We need more RPGs that aren’t Japanese or “Western” in culture and narrative

More games like Broken Roads, pretty please.

7 mins read
Broken Roads Key Art

I’m playing through Broken Roads right now. It’s basically “if Fallout was set in Australia,” or “if Mad Max was made into a game that actually respected Mad Max as a concept,” and I’m loving it. I’ll have a full review later on this week, but I wanted to use the game as an excuse to talk about something else – something that I’ve championed over many years now, and yet the games industry is still struggling to provide it:

We need more RPGs that represent specific cultures, rather than act as a homogenised blend of fantasy tropes.

When you think about it, there are only really a couple of cultural settings for RPGs. You’ve got Japan and the mighty JRPG. In those cases the games are often not set in Japan but to carry the themes and cultural markers of the Japanese culture. Then there’s the Western RPG, which usually takes place in an amalgamation of European fantasies and, more often than not, comes equipped with American outlook on the world.

And then there’s also the Chinese or Taiwanese RPG, which is really just emerging (at least, in terms of being localised for Western audiences), but like the JRPG, represented Chinese or Taiwanese cultural ideas and thinking.

That’s really it. There are some isolated efforts to do something rooted in other parts of the world – Kingdom Come Deliverance is slavishly true to Holy Roman Empire culture and identity, Abyss Odyssey was an early 2D roguelike that was identifiable as having a Latin American setting and story. And you could argue that Disco Elysium is definable as Eastern European in thought and storytelling style… or at least I assumed that the game came from Latvia or Estonia or similar before finding out that the lead writer was indeed from Tallinn.

Otherwise, though, most of the games that come out of places outside of America, Europe and Japan are still made to fit with the identity of games from that “big three.” This makes sense to an extent. Developers in Indonesia, Columbia, Australia, Iran or wherever else grew up playing the same games, and so their nostalgia and sense for game structure came from these cultural influences. Just like how if you grew up watching nothing but Hollywood films, you will inevitably make Hollywood films no matter where you’re actually making them.

But the games industry is especially limited, and this is a pity because it means the cultural role for games as an art form is diminished. Audiences can’t invest themselves in games and learn about global cultures, as they can with literature, music, or painting arts. Has there even been a single African RPG developed by Africans to represent one or more of the African cultures? Not that I know of (and if there is one please point it my way because I would be very interested in it).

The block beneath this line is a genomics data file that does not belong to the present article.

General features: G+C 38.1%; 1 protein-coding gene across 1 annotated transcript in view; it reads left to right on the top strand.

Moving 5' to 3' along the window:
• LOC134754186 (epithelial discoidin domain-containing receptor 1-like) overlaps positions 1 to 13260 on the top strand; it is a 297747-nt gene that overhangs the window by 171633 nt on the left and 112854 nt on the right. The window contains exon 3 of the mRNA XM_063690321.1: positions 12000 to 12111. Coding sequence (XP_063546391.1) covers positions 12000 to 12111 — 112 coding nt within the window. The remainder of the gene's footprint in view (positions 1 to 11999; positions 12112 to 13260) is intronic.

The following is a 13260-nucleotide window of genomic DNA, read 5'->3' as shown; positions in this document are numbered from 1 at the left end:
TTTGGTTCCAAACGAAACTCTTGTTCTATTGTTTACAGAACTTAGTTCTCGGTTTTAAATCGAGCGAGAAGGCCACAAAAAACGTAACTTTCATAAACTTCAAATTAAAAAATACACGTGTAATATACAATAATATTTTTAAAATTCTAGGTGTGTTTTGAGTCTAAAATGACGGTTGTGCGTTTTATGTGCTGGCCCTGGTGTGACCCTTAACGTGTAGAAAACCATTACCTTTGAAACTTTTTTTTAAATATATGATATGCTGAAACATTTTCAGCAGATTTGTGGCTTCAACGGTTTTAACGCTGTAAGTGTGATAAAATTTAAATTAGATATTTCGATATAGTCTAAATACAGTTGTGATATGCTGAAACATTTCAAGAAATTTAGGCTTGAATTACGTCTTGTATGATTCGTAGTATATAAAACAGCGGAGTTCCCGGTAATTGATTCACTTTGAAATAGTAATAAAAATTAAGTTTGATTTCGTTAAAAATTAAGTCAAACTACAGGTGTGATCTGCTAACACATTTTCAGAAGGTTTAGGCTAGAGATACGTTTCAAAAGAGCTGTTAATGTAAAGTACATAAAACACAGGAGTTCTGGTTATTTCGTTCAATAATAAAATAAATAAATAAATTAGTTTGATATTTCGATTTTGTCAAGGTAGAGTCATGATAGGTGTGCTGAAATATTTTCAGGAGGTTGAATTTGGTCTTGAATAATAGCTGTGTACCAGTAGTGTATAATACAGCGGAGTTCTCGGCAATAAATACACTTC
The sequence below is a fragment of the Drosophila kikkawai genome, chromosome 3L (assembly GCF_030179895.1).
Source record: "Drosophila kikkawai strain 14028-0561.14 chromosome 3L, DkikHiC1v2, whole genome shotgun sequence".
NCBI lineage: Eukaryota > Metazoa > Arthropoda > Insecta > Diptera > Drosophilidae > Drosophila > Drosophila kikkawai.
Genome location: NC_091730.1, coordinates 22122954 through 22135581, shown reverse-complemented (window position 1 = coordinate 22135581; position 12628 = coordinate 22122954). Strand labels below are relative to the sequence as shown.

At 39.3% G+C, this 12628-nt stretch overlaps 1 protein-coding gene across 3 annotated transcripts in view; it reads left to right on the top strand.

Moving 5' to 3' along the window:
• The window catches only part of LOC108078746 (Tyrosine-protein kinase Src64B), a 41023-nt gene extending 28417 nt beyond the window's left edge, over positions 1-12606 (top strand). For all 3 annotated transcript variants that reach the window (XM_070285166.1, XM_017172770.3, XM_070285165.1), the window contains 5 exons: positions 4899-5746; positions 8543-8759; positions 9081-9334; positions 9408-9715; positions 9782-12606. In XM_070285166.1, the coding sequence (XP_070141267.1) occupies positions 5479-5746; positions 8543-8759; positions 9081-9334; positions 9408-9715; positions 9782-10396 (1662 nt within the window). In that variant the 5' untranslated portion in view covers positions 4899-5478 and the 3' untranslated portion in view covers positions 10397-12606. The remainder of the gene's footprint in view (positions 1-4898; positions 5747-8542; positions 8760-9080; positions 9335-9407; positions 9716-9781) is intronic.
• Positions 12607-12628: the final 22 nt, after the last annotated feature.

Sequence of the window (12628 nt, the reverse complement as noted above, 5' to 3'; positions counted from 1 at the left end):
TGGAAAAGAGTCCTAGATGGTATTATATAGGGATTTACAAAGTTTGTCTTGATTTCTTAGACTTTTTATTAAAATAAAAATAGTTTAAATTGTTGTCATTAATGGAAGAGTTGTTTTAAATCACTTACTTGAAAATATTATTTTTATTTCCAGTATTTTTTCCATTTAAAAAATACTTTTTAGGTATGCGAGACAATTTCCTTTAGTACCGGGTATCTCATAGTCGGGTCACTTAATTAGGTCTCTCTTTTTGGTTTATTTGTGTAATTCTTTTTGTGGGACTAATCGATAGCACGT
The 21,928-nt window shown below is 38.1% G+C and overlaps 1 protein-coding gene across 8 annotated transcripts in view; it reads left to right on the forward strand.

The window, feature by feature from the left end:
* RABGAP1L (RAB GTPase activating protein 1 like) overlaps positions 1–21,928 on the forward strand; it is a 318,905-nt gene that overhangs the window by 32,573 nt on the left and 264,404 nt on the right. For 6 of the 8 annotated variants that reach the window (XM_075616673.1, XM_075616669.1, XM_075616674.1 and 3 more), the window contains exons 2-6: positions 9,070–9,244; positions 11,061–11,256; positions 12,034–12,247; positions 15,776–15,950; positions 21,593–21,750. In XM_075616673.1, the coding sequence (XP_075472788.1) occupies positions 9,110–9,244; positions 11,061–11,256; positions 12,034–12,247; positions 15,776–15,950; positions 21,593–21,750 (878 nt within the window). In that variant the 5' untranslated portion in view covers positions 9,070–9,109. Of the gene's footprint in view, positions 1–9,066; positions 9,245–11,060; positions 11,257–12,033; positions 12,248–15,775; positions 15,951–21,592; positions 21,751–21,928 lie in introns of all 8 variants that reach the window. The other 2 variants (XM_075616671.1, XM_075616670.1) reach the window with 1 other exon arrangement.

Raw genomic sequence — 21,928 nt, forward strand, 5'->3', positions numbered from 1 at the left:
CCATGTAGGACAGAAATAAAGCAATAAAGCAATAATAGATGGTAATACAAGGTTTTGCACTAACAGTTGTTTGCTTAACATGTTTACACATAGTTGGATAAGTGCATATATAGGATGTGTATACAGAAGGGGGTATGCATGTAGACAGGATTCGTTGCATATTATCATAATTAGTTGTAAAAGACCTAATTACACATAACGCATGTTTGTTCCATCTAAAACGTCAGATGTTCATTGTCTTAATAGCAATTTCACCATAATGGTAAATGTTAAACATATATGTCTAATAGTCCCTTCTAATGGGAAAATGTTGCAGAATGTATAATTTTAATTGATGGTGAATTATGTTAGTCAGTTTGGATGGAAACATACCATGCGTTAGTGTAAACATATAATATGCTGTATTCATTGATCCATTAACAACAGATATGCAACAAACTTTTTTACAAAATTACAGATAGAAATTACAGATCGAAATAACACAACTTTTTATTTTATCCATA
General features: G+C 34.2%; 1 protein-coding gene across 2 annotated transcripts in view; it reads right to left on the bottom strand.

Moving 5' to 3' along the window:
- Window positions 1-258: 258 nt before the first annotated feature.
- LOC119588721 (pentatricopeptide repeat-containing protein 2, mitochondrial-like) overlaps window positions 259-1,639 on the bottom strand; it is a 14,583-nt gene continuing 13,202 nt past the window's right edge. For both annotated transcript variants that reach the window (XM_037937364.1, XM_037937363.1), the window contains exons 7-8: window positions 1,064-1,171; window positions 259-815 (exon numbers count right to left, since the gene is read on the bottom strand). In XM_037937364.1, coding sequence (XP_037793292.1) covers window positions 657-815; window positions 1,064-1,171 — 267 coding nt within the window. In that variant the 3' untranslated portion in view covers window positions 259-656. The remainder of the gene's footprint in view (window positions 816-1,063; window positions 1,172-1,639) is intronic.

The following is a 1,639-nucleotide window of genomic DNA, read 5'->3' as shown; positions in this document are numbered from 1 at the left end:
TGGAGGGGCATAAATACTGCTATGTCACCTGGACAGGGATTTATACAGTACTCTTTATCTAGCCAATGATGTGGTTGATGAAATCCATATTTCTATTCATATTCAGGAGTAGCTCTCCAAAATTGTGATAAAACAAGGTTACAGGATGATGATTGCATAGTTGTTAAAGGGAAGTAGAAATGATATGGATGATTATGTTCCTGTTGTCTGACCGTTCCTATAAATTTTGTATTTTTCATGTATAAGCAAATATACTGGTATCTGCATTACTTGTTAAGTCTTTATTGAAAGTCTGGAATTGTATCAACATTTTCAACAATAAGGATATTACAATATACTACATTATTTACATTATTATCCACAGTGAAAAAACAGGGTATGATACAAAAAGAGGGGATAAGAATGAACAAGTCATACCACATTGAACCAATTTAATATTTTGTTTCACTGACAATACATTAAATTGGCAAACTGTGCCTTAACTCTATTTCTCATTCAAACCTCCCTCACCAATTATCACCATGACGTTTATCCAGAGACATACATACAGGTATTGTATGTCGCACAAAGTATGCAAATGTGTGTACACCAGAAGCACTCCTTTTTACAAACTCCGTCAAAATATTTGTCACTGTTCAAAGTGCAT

“Art is the stored honey of the human soul, gathered on wings of misery and travail.” This quote by Theodore Dreiser really cuts to the point of art. It’s not just about entertainment. It’s not a pastime. The role of art is to capture and store human stories, aesthetics and ideas, and the games industry is doing a very limited job of that in excluding about 180 nations and innumerable cultures from having a single story to claim as their own.

To this day I’m waiting for something like Garshasp: The Monster Slayer – a title from way back in 2011 that was vaguely like old-style God of War, but told a story from Persian Mythology, by Iranian developers. An actual Prince of Persia game, basically, and the difference between its authenticity, and the very European Prince of Persia series, is a great contrast that highlights why we really need to encourage more of this.

I understand that video games have two issues that make it difficult for the art form to properly function as an art form: games are disproportionately expensive to make, which means that the people bankrolling them need to be more risk adverse, and there’s safer money in making a JRPG than a Togolese RPG (especially since to make a Togolese RPG you’ll want a good percentage of the creative team to be from Togo and that would mean essentially starting the Togo development sector from scratch). Secondly, games are considered to be an “entertainment before art” medium, so games made with artistic intent tend to get criticised in a way that art-first film directors or authors wouldn’t.

Imagine a Jean-Luc Goddard or Gaspar Noe equivalent game developer and how the mainstream and media would respond to those games.

But then I play something like Broken Roads, and I’m reminded of just how much potential there is for games to do more than share a half-dozen cultures into perpetuity. Broken Roads is a game filled with Australian slang and mannerisms, meanings, culture and stories. Games like this are important, and I was thrilled to have a chance to play this one.

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Matt S. is the Editor-in-Chief and Publisher of DDNet. He's been writing about games for over 20 years, including a book, but is perhaps best-known for being the high priest of the Church of Hatsune Miku.

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